It’s ironic that Tony putting himself on television as an on-screen character, the ultimate vanity move, might be the iceberg for the All Elite Titanic. No, All Elite Wrestling isn’t going to fold as long as Khan’s billionaire family wants to fund it, but this might be the angle that sinks any chance the company has of rebounding to the momentum it had at its launch. The estimate for the Dynasty pay-per-view is around 100,000 buys, a noticeable decrease from Revolution last month and Worlds End prior to that. If the mission for AEW seems to be more about Tony’s chance to play Vince McMahon or Eric Bischoff than to spark the wrestling industry, which is what many thought was the initial intention, than it will continue to erode the company’s good will with the fan base. At that point, Tony’s project will be self-serving, not serving the audience, which can sour the fans. Sure, AEW generates revenue, but the company lost an estimated $34 million last year, and the true barometer of success from a business prospective is profit. Taking into account that less fans were willing to order the Dynasty pay-per-views it should be an indication that something should be fixed within the product, but is anyone in the organization going to tell Tony that? As mentioned, AEW will continue to exist, but if the perception of the company doesn’t improve than there will be a ceiling on the level of success it can achieve in the industry.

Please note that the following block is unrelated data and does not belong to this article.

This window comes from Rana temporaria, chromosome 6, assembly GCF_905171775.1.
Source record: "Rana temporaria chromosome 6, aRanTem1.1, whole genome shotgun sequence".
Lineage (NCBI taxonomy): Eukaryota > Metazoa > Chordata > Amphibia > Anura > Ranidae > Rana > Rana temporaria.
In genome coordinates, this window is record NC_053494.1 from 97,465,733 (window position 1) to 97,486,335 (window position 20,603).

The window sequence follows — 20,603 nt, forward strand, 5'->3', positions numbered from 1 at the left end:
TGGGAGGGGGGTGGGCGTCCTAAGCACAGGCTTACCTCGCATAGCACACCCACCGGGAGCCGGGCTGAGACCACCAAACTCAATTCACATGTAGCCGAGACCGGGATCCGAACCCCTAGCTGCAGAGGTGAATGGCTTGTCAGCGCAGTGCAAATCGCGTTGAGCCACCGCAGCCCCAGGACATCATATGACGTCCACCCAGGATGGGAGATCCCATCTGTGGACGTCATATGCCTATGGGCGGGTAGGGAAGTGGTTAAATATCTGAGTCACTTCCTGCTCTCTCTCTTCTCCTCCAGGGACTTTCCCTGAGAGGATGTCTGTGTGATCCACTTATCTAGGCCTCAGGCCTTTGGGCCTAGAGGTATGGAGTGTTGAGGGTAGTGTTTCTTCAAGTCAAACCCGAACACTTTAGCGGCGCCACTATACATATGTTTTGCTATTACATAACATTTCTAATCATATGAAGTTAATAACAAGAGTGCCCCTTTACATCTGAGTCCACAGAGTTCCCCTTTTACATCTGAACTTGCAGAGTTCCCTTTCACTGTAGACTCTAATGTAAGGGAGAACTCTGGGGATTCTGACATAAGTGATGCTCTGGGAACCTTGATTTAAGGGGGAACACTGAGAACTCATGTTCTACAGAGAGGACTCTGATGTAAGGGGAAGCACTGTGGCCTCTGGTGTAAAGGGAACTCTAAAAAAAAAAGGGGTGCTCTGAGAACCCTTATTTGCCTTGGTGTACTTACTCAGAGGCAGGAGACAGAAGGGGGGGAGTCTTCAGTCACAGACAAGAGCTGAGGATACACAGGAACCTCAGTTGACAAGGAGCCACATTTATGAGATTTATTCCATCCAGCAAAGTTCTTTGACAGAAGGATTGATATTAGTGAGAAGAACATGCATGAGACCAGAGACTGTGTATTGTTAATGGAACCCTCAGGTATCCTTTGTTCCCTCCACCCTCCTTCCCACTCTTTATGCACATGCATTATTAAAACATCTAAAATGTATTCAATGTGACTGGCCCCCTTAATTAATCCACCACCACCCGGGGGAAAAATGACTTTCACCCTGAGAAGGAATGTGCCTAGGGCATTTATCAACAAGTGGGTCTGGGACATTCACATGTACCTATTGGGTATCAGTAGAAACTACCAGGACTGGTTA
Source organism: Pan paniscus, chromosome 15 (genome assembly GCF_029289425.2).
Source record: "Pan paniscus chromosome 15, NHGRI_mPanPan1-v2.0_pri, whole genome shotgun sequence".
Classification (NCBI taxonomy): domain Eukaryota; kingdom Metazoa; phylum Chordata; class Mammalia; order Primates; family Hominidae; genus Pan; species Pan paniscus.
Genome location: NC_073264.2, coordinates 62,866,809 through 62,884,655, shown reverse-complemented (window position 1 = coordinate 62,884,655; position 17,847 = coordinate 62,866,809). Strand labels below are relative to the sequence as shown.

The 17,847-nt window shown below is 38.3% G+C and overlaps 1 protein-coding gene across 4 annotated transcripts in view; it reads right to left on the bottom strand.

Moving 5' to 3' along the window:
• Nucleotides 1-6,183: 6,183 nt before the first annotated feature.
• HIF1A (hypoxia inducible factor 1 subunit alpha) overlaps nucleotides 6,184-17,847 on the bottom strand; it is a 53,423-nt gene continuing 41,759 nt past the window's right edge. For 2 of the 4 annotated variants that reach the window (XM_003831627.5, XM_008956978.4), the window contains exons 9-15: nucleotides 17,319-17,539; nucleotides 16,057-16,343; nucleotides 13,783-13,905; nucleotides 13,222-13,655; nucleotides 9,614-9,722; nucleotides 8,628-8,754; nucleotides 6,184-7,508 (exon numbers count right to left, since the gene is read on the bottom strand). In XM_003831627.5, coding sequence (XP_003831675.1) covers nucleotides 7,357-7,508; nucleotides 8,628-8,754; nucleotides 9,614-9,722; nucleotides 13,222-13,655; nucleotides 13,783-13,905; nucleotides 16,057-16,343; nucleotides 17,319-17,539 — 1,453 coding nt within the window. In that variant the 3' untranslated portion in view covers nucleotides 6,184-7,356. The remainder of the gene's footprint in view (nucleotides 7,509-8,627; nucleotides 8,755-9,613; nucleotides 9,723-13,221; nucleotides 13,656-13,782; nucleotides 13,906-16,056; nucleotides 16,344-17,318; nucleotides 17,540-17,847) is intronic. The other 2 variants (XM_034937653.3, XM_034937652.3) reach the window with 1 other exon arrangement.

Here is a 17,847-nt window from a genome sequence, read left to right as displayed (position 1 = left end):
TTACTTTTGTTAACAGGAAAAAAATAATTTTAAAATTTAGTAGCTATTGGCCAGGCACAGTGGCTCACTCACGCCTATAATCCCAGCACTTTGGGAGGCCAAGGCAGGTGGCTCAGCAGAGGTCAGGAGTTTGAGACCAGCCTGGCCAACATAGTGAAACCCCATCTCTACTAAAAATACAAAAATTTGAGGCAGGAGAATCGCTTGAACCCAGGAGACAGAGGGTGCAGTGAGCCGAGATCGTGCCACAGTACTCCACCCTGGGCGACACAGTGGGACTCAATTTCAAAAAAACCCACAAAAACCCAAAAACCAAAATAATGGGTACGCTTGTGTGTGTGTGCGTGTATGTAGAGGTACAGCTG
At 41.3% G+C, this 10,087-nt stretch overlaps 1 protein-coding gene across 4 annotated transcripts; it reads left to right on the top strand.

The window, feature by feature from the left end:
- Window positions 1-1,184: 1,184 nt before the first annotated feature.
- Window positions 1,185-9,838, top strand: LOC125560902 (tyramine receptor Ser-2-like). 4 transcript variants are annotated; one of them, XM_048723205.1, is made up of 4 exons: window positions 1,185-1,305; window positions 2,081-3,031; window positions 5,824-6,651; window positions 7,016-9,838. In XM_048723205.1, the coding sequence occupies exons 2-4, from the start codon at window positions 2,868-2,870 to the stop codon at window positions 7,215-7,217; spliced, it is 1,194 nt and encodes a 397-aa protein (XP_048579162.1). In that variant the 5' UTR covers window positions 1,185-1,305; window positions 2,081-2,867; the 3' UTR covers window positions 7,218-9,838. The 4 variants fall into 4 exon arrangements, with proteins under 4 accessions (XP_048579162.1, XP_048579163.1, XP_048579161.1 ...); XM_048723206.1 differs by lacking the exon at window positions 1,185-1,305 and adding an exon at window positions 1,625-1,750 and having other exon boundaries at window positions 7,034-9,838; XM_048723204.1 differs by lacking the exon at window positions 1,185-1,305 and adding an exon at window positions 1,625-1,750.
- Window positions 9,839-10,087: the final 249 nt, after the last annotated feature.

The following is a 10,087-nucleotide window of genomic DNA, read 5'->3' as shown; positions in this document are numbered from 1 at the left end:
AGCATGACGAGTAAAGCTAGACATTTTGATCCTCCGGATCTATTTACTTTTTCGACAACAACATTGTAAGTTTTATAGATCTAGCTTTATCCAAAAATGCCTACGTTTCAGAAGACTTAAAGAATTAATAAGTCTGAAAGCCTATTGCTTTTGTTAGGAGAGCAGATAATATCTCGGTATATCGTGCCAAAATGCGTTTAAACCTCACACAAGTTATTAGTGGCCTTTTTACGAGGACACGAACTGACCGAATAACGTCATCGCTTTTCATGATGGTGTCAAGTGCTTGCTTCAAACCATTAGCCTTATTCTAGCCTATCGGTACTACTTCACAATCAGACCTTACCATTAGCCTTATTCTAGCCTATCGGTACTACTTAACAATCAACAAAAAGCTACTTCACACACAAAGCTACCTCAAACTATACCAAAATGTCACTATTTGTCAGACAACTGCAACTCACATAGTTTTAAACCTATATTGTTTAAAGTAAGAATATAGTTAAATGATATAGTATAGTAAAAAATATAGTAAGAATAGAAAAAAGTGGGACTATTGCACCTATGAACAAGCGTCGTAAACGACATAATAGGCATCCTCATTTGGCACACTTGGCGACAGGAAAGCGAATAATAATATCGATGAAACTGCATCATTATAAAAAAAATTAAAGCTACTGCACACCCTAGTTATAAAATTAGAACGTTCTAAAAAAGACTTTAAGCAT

Some might cite that Vince McMahon and Eric Bischoff became on-screen characters during their heyday, but Tony Khan isn’t Vince or Bischoff, and if he realized that then AEW might be in a better position than it is right now.

What do you think? Share your thoughts, opinions, feedback, and anything else that was raised on Twitter @PWMania and

Until next week
-Jim LaMotta